This shouldn't be a surprise to anyone. As I've written in a number of posts, I never expected Ducey to spend a penny more on education after Prop 123 without a fight, nor did other pro-education folks like me who held their noses and voted for what we considered to be the least bad option. There's only one way to get more money for education out of the majority of elected Republicans who are dead set on dismantling our system of public education, and that's to keep up the pressure.
Remember, Ducey and his cronies didn't create Prop 123 because they liked the idea of increasing education funding. It was only when they realized public opinion was turning against them that they concocted a plan that would add some money to education without touching the budget. It'll take far more public pressure to make them actually commit to more money for education this time, because it will have to come from the state coffers, not the state land trust. Success is far from guaranteed, but if there's no fight, I can guarantee Ducey's "next step" will be to step away from the funding issue as quickly as he can.
Ducey didn't suggest Prop 123 because he wanted to put more money into education. He and his buddies were perfectly happy to continue ignoring the court's ruling that they have to replace the money they illegally stole from the schools, and to continue cutting the education budget year after year. But in February, 2015, they had the fear of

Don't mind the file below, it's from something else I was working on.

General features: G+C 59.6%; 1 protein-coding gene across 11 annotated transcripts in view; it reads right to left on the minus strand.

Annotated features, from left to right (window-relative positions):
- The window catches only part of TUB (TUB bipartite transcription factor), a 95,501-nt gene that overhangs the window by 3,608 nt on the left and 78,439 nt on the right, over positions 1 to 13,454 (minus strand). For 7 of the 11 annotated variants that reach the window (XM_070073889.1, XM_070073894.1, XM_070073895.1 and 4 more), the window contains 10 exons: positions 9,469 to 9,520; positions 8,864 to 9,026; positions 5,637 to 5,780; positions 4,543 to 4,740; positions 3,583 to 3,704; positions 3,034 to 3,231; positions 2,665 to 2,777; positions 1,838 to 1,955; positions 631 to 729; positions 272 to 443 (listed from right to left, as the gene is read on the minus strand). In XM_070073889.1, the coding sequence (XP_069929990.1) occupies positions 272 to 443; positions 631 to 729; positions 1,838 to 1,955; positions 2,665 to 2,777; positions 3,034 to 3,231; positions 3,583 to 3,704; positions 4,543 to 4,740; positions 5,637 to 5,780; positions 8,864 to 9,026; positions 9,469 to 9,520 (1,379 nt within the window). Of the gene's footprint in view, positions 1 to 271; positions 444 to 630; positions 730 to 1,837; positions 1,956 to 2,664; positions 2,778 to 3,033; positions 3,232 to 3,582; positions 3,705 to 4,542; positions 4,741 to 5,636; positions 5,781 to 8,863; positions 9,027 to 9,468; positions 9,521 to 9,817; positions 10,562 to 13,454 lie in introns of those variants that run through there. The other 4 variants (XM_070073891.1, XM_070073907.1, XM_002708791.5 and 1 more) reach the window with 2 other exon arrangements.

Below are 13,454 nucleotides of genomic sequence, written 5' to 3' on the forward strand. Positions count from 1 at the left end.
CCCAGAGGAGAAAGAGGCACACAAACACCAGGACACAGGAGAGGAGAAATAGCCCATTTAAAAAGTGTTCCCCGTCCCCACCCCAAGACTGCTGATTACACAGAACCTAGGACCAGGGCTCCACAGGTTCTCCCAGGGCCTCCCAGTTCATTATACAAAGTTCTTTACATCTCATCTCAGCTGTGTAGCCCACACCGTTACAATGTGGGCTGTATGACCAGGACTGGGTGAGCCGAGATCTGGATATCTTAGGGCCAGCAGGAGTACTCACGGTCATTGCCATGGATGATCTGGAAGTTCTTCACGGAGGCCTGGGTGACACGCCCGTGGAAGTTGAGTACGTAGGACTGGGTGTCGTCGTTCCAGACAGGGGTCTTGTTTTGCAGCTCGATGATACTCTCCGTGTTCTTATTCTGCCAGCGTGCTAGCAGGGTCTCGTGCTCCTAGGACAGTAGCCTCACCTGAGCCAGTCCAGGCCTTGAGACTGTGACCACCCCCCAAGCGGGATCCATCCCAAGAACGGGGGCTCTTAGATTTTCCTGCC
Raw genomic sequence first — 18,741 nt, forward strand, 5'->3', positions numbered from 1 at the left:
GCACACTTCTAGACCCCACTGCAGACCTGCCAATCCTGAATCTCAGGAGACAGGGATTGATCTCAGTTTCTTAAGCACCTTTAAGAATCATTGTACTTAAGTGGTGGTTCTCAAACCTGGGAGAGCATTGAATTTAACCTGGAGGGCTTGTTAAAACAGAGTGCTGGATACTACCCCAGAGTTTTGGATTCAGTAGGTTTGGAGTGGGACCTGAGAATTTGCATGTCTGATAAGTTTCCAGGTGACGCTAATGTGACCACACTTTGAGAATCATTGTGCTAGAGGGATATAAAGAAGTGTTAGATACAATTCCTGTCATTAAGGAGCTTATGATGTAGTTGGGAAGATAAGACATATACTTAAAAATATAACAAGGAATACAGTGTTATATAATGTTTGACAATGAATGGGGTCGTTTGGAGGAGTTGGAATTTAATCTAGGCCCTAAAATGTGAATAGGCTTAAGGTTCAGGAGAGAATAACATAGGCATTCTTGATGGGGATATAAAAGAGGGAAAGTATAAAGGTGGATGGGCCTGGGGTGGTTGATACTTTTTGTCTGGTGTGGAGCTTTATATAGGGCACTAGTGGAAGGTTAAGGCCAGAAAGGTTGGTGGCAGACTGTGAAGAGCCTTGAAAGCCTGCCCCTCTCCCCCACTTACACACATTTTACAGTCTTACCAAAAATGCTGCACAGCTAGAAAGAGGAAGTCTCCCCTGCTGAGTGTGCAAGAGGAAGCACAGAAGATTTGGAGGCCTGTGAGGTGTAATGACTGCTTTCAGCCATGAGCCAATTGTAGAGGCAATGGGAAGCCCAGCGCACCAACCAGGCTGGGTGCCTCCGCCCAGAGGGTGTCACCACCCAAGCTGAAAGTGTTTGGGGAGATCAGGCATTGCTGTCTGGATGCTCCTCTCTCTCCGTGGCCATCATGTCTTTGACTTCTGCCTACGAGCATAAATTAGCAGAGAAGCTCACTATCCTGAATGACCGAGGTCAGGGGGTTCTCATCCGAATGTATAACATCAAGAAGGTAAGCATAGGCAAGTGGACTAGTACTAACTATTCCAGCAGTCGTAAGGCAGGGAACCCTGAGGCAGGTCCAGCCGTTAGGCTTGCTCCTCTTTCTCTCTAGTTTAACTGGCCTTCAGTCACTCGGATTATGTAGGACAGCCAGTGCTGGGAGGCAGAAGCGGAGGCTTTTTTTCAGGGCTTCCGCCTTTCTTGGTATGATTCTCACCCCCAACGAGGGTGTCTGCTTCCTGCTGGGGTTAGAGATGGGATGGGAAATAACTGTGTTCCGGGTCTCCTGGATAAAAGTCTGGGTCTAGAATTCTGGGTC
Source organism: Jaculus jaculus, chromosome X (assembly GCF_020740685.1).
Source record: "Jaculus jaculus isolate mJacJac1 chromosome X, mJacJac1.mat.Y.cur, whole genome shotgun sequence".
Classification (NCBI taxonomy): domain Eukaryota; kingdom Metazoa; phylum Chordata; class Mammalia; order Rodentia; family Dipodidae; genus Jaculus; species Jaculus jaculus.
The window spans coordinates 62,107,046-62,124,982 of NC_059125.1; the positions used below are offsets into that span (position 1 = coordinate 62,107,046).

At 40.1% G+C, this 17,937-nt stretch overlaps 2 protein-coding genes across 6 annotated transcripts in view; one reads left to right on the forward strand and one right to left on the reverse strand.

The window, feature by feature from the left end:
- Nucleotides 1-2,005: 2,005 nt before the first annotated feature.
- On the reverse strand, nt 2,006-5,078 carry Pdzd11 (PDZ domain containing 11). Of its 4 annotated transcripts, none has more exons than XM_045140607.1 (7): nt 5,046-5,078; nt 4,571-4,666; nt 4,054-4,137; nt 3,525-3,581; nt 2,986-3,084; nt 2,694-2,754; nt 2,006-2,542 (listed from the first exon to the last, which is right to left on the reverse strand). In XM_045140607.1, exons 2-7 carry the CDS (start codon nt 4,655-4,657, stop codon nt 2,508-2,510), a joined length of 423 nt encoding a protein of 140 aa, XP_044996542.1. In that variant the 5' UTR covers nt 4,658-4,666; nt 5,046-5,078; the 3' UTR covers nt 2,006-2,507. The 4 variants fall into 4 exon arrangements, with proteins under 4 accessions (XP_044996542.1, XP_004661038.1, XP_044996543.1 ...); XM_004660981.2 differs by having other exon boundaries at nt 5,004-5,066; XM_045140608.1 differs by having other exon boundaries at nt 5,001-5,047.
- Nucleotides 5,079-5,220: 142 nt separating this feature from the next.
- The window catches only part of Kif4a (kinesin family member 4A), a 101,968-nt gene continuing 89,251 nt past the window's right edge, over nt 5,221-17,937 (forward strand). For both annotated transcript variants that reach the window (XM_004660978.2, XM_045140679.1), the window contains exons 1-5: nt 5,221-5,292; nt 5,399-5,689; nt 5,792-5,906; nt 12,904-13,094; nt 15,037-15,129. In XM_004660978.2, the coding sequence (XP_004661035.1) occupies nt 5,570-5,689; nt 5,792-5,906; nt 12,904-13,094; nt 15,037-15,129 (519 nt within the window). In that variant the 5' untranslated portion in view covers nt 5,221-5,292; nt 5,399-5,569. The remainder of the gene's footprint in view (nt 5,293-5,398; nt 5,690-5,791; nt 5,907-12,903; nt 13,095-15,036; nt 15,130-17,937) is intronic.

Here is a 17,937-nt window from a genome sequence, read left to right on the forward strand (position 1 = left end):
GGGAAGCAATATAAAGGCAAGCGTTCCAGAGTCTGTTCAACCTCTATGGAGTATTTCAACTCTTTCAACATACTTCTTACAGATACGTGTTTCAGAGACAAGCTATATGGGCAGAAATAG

The Voters put into them courtesy of a Morrison Institute poll
. The poll found that voters wanted more money for education, even if it meant more taxes.
Nearly two-thirds of Arizonans, including more than 50 percent of Republicans, would be willing to pay an additional $200 in state taxes annually to better fund K-12 education.
Those are frightening polling numbers if you're Ducey and the Republican leadership. If voters want more money for schools, and they say they're willing to pay more taxes to fund it, that threatens the Republican agenda of slashing the budget and cutting taxes for their buddies. They feared, if they continuing to stonewall the court order, they might find themselves with a voter rebellion on their hands. People might start listening to Democrats and moderate Republicans. Anti-public education conservative legislators could find their jobs threatened at the ballot box. They had to do something.
I've been writing a lot lately about how, since Prop 123 passed, Ducey sidesteps the issue of education funding every time he's asked what his "next step" will be. He wants the next step to be for people to stop pestering him so he can get back to cutting education funding in next year's budget—or if he has no other choice, continue with the same bottom-of-the-barrel funding which has been the norm for too many years—but we're not likely to hear him say that out loud.